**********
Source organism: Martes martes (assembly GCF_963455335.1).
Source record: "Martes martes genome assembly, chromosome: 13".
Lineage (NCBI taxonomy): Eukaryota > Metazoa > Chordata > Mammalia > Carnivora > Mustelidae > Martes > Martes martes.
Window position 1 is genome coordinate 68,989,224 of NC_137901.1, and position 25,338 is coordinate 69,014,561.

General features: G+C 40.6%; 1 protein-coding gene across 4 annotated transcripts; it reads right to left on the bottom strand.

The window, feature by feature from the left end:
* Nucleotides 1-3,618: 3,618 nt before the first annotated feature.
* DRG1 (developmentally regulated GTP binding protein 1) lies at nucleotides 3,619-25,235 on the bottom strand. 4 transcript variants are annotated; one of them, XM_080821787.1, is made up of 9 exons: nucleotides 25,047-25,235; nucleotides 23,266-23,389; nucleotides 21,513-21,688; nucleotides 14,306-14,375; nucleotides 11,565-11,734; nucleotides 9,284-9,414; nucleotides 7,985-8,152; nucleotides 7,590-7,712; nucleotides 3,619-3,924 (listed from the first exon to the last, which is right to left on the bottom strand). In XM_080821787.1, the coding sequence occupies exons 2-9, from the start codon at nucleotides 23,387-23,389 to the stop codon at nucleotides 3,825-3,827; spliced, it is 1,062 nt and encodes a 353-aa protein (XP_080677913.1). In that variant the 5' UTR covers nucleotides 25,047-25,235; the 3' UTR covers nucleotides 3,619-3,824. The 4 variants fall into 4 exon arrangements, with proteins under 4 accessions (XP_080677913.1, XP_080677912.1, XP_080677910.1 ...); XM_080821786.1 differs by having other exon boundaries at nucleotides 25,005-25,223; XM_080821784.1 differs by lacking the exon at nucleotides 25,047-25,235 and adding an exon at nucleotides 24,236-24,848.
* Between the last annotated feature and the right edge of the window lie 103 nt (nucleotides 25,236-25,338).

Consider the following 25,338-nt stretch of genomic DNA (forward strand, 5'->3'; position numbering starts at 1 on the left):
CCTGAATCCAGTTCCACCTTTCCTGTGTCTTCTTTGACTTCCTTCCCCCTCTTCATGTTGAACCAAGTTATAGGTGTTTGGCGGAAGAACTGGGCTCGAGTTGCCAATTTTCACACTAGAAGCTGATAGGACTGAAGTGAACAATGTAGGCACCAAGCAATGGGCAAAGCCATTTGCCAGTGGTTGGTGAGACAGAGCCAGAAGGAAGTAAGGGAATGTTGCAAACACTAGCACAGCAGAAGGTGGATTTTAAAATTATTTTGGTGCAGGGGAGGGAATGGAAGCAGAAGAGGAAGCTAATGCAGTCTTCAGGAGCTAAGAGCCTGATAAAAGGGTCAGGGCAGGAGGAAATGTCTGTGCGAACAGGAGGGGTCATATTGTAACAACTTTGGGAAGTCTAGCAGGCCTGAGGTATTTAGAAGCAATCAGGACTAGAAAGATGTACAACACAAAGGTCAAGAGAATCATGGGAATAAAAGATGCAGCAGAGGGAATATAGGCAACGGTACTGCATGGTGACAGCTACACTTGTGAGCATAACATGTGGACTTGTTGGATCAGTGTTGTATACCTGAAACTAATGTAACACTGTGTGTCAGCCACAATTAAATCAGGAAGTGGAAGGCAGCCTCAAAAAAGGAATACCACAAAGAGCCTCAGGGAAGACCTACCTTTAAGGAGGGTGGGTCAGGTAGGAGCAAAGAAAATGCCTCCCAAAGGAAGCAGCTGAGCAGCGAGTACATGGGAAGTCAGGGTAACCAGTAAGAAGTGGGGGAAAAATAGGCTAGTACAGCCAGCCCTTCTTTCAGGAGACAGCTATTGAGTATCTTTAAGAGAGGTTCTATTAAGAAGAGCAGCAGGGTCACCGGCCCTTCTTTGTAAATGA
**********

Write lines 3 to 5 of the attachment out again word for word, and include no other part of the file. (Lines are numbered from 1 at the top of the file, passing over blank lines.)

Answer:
Lineage (NCBI taxonomy): Eukaryota > Metazoa > Chordata > Mammalia > Carnivora > Mustelidae > Martes > Martes martes.
Window position 1 is genome coordinate 68,989,224 of NC_137901.1, and position 25,338 is coordinate 69,014,561.

General features: G+C 40.6%; 1 protein-coding gene across 4 annotated transcripts; it reads right to left on the bottom strand.